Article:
Health Atlas prepared by NATMO can help in proper planning and formulation of strategies to provide better health services at the regional level consisting of villages, blocks and districts
While preparing the National Atlas of India containing 300 plates in 8 volumes – two plates were prepared on Health and Disease of the country. One Map India – Health (see Delhi Plate at cover page) represented the strength of hospital beds in different places of the country along with a chart showing the total number of doctors and nurses in different states and another Map India – Diseases represented prevalence and death rate of four diseases particularly Cholera, Tuberculosis, Leprosy and cancer at the state level. In the year 1991 a special map on India -Mortality and Communicable Diseases (fig. 1) was published on the occasion of the International Seminar on Health care planning in the developing world under the angle of 100 commissions on Health and Development. While preparing National Atlas of India -abridged edition, a revised plate of India- Health was published in 1995, showing district-wise bed, population ratio and state-wise doctor population ratio of the country. In the ninth plan, a health and disease atlas of India was also proposed in which one part is subjected to deal with the aspects of health services only and one map in this part was allocated to services to disabled persons. On the eve of the International Day for disabled on December 3, 1995, it was decided to prepare the map entitled India-services to disabled (fig. 2) on priority basis on the advice of TIFAC group of the Department of Science and Technology. At the same time, National Atlas and Thematic Mapping Organisation (NATMO) got in touch with the Ali Yavar Jung Institute for hearing handicapped, particularly its Director, Dr. Rekha Roy. The outline of this was discussed with her, and the final draft map was also shown to her before undertaking its printing. Available data base was a directory of institutional working for disabled in India published in 1995 by National information Centre on Disability and Rehabilitation under the Ministry of Social Welfare, Government of India. Based on the directory, six categories of handicaps namely- (a) Locomotor handicap, (b) Hearing handicap, (c) Visual handicap, (d) Mentally handicap, (e) Cerebral palsy and (f) Leprosy cured were analysed district -wise, along with a number of service-types provided in all the districts of the country as per available data. The types of services for different categories of disabled persons are divided in six groups i.e. (a) Therapeutic/Counseling, (b) School/Educational, (c) Vocational Training, (d) Sheltered Home/Placement, (e) Manpower development and (f) Assistive devices. All the data compiled and analysed at the district level has been represented in various districts on the map of India (scale 1:6 million) with the help of hexagons. In each triangle of hexagons, all six categories of handicaps as mentioned above are shown clockwise and the number of service-types available for them are shown by different colours.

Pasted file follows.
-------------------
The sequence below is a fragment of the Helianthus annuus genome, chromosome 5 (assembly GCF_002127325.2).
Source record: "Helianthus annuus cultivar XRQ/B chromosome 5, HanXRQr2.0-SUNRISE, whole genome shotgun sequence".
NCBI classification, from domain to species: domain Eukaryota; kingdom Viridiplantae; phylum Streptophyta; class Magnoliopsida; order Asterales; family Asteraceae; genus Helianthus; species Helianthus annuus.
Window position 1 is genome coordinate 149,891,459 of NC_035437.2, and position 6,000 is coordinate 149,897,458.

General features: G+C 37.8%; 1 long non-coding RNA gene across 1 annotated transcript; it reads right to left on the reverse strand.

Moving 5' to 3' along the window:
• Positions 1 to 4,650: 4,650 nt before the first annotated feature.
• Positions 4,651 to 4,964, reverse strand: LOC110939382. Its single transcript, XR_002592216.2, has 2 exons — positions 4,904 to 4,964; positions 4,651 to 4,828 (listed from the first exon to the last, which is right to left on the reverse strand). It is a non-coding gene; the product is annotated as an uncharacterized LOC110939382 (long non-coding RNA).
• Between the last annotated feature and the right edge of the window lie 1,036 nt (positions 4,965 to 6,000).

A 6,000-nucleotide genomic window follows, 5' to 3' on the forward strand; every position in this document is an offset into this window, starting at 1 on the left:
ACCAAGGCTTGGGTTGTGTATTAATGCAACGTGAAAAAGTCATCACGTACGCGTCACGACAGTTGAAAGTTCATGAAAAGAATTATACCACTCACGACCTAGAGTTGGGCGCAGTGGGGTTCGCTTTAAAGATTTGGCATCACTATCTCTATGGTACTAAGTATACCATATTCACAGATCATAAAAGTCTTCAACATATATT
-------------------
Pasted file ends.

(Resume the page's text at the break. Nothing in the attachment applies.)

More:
The list of different types of service as listed above is mentioned in the reference box. Due to lack of space, details of different types of services available in different districts for different categories of handicaps could not be shown and that would be possible only if there is any project undertaken at a large scale mapping of the aspect specially on 1: 1 million scale maps. Other than a number of services available at the district level, the ratio of disabled persons per service unit at the state level is also shown with the help of choropleth method. Data of total disabled persons per service unit at the state level is also shown with the help of choropleth method. Data of total disabled persons in the different states is taken from NSS, 47th round-1991 and the number of total service units working for disabled in each state is compiled from the directory of institutions working for the disabled in India. After representing the data on the map it is evident that the minimum ratio of 5,000 disabled persons per service-unit is seen in four southern states namely Maharashtra, Karnataka, Tamil Nadu and Kerala followed by 5,000-9,000 disabled persons per service-unit in Rajasthan, Gujarat, Orissa and West Bengal. In Andhra Pradesh and Himachal Pradesh, the ratio of disabled persons per service-unit varies from 9,001to13,000 while in Madhya Pradesh, Uttar Pradesh, Punjab and Haryana it is 13,001 to 17,000 per service-unit. The maximum ratio of 17,000 disabled persons per service-unit is found in Bihar, Sikkim and North-Eastern states. Due to non-availability of data / information, we do not have a complete picture of Jammu and Kashmir and Arunachal Pradesh. While comparing the number of services available to different kinds of disabled persons at the district level, it is evident from the map that these are mostly state headquarters where the maximum number of services exist. It is also evident from the map that most of the district of Tamil Nadu, Kerala, Maharashtra and West Bengal are seen having better services along with a very few districts of Gujarat, Rajasthan, Haryana, Uttar Pradesh and Orissa. In most of other districts either availability of services is very poor or there is no information on data available for them. Data representation on the map clearly indicates that there is enough scope of further data representation as there are more than two hundred districts still left over without any data or information. Based on proper and real data representation at the micro level, we can review our present position and situation regarding rendering of services to disabled persons for the entire country. Such maps can help us in proper planning and formulation of strategies to provide better health services at the regional level consisting of villages, blocks and districts.